Editors' ChoiceImmunology

New connections: Putting the brakes on inflammation

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Science Signaling  10 Jul 2018:
Vol. 11, Issue 538, eaau2217
DOI: 10.1126/scisignal.aau2217

By targeting multiple pathways, microRNAs limit inflammation during sepsis.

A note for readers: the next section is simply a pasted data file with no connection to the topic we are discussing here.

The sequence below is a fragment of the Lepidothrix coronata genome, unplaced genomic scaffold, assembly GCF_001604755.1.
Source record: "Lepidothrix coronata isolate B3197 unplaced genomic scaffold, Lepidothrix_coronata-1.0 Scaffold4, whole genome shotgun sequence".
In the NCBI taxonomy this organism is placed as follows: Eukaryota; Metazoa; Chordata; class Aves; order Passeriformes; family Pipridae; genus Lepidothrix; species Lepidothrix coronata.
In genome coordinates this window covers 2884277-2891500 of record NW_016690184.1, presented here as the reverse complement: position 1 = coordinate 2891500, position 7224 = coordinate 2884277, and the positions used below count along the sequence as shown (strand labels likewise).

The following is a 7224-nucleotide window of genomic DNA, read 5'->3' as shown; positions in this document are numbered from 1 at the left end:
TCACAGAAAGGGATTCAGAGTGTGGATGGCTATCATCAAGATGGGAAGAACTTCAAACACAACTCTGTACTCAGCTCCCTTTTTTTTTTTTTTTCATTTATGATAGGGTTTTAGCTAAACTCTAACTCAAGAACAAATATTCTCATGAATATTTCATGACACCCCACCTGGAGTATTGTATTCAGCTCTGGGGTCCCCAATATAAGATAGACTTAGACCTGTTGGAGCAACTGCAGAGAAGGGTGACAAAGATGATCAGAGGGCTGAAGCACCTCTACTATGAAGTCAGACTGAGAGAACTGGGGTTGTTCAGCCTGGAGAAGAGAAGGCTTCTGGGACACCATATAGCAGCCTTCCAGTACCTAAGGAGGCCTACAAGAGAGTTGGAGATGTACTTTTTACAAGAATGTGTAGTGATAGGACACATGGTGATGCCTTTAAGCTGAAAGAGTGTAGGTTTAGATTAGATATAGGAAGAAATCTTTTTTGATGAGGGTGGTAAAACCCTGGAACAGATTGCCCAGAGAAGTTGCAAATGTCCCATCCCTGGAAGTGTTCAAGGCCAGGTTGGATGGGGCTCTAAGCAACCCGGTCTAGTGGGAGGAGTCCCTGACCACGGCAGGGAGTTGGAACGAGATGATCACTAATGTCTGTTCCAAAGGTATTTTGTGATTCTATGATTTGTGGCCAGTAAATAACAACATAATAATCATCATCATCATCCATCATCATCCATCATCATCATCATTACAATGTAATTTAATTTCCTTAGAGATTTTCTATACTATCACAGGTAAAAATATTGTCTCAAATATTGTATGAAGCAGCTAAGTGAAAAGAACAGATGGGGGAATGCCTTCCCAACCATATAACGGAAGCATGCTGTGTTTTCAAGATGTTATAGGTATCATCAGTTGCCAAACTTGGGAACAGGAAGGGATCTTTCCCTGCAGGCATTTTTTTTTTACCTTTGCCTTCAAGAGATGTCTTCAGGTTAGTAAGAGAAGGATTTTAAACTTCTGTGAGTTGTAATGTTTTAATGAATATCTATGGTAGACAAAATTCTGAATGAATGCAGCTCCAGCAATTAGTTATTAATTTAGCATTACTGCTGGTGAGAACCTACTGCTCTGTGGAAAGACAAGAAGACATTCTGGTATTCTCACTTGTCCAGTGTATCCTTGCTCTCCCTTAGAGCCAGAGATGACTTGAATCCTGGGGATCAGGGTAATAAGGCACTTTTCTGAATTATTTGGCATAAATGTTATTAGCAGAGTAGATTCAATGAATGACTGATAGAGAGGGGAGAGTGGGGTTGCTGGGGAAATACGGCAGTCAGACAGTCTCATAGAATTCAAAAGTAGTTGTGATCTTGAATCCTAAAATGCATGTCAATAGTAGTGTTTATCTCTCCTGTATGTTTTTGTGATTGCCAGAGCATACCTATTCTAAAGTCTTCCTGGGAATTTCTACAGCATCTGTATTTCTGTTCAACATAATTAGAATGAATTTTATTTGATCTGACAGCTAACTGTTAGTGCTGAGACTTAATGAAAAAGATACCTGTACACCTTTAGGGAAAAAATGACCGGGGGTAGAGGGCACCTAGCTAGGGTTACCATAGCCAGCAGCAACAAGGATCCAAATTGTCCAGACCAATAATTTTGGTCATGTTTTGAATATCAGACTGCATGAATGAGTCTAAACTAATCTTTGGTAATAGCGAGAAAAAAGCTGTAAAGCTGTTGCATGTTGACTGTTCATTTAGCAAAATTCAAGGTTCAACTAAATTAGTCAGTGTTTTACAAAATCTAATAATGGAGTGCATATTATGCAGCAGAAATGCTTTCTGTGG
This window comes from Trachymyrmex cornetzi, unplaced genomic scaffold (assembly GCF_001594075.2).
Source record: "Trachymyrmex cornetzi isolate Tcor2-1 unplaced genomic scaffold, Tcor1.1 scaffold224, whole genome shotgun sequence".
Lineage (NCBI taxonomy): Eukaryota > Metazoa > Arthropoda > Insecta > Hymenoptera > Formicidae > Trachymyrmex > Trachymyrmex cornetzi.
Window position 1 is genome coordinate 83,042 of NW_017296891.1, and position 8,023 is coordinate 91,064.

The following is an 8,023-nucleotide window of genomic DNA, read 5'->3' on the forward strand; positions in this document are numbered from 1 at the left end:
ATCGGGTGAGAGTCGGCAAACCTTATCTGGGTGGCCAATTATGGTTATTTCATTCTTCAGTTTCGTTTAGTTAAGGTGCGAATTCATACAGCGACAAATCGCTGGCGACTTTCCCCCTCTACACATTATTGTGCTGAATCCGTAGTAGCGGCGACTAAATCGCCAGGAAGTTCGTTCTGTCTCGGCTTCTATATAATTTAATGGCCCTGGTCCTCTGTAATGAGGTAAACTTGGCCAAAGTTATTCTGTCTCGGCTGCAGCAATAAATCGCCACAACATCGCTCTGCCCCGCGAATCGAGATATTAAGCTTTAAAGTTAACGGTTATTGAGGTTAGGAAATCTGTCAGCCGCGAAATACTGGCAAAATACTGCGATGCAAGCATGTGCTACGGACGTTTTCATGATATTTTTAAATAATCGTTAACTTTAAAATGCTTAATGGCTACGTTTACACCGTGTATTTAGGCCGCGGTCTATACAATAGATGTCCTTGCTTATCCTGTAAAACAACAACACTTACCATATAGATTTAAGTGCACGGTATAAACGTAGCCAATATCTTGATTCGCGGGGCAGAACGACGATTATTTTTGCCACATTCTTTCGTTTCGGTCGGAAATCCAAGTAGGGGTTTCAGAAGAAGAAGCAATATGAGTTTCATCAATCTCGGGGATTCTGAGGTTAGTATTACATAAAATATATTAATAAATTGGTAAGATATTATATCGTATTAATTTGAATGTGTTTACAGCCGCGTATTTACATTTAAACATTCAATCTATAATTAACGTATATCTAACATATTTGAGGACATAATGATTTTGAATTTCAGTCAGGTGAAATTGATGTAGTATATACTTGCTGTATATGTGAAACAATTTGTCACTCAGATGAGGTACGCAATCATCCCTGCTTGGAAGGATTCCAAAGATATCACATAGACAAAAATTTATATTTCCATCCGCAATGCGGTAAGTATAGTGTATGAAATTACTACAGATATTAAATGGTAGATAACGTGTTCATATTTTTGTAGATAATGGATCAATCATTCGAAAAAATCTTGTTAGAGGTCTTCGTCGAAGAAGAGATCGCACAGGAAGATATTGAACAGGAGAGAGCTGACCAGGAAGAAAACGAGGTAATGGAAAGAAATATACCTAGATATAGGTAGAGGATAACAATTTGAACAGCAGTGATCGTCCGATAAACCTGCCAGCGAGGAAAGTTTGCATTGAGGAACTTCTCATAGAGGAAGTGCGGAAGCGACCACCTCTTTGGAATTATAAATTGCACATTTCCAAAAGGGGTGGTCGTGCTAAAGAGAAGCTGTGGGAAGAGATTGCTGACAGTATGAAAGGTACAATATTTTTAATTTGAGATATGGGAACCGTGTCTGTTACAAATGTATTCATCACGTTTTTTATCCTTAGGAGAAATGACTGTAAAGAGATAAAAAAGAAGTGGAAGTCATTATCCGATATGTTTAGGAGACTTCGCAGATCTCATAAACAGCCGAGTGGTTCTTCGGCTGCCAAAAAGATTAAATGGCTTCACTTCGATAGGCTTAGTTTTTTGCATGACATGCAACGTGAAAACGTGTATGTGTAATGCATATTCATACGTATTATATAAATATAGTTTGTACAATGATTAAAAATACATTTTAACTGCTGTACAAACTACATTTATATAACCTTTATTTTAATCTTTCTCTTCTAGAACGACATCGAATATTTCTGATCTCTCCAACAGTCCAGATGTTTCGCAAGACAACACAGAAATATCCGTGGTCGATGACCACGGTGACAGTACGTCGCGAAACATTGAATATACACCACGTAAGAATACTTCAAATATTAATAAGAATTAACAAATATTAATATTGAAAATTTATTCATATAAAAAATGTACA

Although the systemic response to bacterial infection can cause rampant production of proinflammatory cytokines, inflammation can also profoundly suppress responses to dangerous secondary infections during sepsis. This suppression is similar to innate immune memory, in which previous exposure to microbial products alters the response of innate immune cells to a subsequent challenge. Screening for microRNAs (miRNAs) that limited macrophage responses to prolonged exposure to endotoxin in vitro, Seeley et al. showed that miR221 and miR222 suppressed inflammatory gene expression. These miRNAs targeted the mRNA encoding Brahma-related gene 1 (Brg1), and the loss of this component of the SWI/SNF nucleosome-remodeling complex silenced the transcription of STAT-dependent genes encoding inflammatory cytokines. Expression of these miRNAs was increased in septic patients when compared with healthy donors, and mice deficient in these miRNAs were protected from inflammatory septic shock. In the Science Signaling Archives, Sisti et al. showed another example of how miRNAs limit inflammation in sepsis. Noting that PTEN expression is increased in septic patients and mice with sepsis, these authors found that the absence of the phosphatase and tensin homolog (PTEN) in myeloid cells increased cytokine production and bacterial burden in mice. Rapamycin-sensitive PTEN activity increased the abundances of miR125b and miR203b, which targeted transcripts encoding the Toll-like receptor adaptor protein MyD88 for destruction. PTEN also physically associated with the Drosha-Dgcr8 miRNA-processing complex and facilitated its nuclear localization. Together, these studies highlight how discrete miRNAs use distinct mechanisms to limit inflammatory responses during sepsis.

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